U.S. Gas Rigs Down 9, Oil Rigs Up 12; Unconventional Operators Added 6 Rigs

U.S. Gas Rigs Down 9, Oil Rigs Up 12; Unconventional Operators Added 6 Rigs

3rd July 2015

U.S. rigs drilling for oil increased for the first time this year, after 29 consecutive weeks of declines. The total number of actively drilling oil rigs jumped by 12 this week following several weeks of small decreases, which indicates that the streak of rigs being taken offline may be nearing its end.

The Baker Hughes U.S. onshore rig count gained 2 this week, bringing the total number of active rigs to 833, compared to a decrease last week.  Across the three major unconventional oil basins, 6 rigs were added, with the Eagle Ford up 3, Permian up 1, and Williston up 2 week-on-week.  Rig activity over the past week included the adding of 3 horizontal rigs.

The decline in rig count now stands at 1,043 (56%) from a November 2014 high of 1,876 to 833 on 3 July 2015.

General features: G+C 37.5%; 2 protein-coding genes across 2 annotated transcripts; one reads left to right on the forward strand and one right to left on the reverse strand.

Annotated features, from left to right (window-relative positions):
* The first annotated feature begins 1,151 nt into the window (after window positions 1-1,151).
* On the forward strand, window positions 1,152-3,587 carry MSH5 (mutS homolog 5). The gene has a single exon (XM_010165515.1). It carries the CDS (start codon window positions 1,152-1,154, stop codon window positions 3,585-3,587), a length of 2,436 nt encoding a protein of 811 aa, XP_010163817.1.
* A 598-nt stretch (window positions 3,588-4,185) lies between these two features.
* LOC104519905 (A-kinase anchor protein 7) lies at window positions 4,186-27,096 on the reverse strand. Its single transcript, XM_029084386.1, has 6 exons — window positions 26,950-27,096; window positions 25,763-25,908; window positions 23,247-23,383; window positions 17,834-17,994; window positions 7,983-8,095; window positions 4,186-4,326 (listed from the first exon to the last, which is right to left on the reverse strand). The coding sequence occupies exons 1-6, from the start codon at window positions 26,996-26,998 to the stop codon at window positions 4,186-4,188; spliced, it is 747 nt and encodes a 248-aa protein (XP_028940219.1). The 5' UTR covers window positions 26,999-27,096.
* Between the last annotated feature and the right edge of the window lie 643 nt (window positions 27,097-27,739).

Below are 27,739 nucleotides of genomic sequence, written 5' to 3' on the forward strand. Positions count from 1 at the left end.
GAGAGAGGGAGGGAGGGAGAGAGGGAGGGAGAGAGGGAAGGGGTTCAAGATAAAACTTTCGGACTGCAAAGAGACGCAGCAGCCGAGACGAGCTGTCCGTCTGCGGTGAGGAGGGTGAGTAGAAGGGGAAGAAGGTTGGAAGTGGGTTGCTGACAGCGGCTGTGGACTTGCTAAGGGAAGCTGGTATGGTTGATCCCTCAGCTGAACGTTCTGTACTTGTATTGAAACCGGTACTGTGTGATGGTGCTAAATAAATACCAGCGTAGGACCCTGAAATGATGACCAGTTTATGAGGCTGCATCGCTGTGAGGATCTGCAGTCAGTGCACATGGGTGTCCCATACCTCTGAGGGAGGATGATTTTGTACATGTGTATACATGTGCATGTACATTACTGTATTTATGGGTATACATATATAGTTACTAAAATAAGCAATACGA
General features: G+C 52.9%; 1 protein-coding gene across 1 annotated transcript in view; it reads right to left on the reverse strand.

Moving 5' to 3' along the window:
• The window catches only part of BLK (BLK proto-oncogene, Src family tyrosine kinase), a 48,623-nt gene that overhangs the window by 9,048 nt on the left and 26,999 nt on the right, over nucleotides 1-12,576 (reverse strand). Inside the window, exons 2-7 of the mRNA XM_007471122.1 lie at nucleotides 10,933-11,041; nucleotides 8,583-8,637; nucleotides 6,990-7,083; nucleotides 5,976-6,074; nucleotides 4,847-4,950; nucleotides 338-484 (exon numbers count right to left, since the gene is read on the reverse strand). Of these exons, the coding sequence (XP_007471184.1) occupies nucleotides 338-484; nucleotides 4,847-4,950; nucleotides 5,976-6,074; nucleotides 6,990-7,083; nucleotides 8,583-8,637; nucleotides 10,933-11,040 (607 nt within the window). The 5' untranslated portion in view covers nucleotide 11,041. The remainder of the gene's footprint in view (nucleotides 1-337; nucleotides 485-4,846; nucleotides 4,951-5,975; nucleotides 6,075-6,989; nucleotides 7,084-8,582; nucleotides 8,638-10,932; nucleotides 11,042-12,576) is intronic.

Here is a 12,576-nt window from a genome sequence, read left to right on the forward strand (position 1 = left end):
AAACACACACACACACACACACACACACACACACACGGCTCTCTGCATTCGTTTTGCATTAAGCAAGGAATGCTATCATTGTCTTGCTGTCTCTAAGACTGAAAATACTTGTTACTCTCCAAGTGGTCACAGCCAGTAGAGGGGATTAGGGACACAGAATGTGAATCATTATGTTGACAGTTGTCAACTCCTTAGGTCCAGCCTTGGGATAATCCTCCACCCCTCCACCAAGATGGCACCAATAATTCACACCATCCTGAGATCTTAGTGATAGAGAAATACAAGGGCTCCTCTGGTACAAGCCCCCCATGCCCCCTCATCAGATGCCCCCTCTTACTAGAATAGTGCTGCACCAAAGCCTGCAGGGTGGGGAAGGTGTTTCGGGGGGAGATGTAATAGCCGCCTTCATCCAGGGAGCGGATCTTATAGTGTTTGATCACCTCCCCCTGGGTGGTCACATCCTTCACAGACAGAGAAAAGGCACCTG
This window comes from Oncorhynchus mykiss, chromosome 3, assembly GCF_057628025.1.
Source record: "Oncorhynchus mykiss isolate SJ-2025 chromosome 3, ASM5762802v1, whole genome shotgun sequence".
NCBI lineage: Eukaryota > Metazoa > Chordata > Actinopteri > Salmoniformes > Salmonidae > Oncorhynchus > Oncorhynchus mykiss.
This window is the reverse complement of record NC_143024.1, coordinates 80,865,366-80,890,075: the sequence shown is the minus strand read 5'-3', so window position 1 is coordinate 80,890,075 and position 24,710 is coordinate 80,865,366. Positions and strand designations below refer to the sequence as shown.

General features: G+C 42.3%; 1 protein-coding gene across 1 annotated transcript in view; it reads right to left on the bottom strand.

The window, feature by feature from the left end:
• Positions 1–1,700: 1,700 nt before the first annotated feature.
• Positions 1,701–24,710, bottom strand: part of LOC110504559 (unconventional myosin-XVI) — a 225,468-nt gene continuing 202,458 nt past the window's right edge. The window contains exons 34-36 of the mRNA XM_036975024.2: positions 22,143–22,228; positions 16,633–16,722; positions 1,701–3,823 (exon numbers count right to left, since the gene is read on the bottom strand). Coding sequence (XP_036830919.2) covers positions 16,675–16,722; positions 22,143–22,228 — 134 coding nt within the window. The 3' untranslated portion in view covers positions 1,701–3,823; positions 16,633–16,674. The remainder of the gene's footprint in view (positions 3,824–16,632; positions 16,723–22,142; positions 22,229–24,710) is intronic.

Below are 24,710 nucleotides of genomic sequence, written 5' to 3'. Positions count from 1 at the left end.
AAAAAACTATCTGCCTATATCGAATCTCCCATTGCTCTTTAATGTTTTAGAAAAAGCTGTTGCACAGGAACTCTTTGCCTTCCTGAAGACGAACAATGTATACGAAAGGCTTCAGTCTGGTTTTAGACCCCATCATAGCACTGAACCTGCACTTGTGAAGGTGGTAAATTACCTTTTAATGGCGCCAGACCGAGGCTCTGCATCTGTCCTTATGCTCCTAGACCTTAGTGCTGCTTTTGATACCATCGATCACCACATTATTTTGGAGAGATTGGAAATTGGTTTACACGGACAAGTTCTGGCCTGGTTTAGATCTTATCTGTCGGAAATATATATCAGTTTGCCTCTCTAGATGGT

Rigs active in the Gulf of Mexico added 1 oil-focused rig this week, bringing the total to 29 (17 oil-focused and 12 gas-focused).

U.S. refineries processed an average of 16.5 million barrels of crude oil per day, operating at 95% utilization.  EIA data indicated that imports were up by 780,000 barrels per day, averaging about 7.5 million barrels per day, which was reflected in the 7.5 million barrel increase this week into storage. The return to normal oil import levels has reversed the trend of reducing oil in storage and is putting downward pressure on crude oil price. 

The U.S. benchmark for oil has been staying around $60 a barrel since late April, but closed Wednesday at $56.96 per barrel, the contract’s lowest price since April 22 and its largest loss since a rout April 8 removed $3.56 per barrel.

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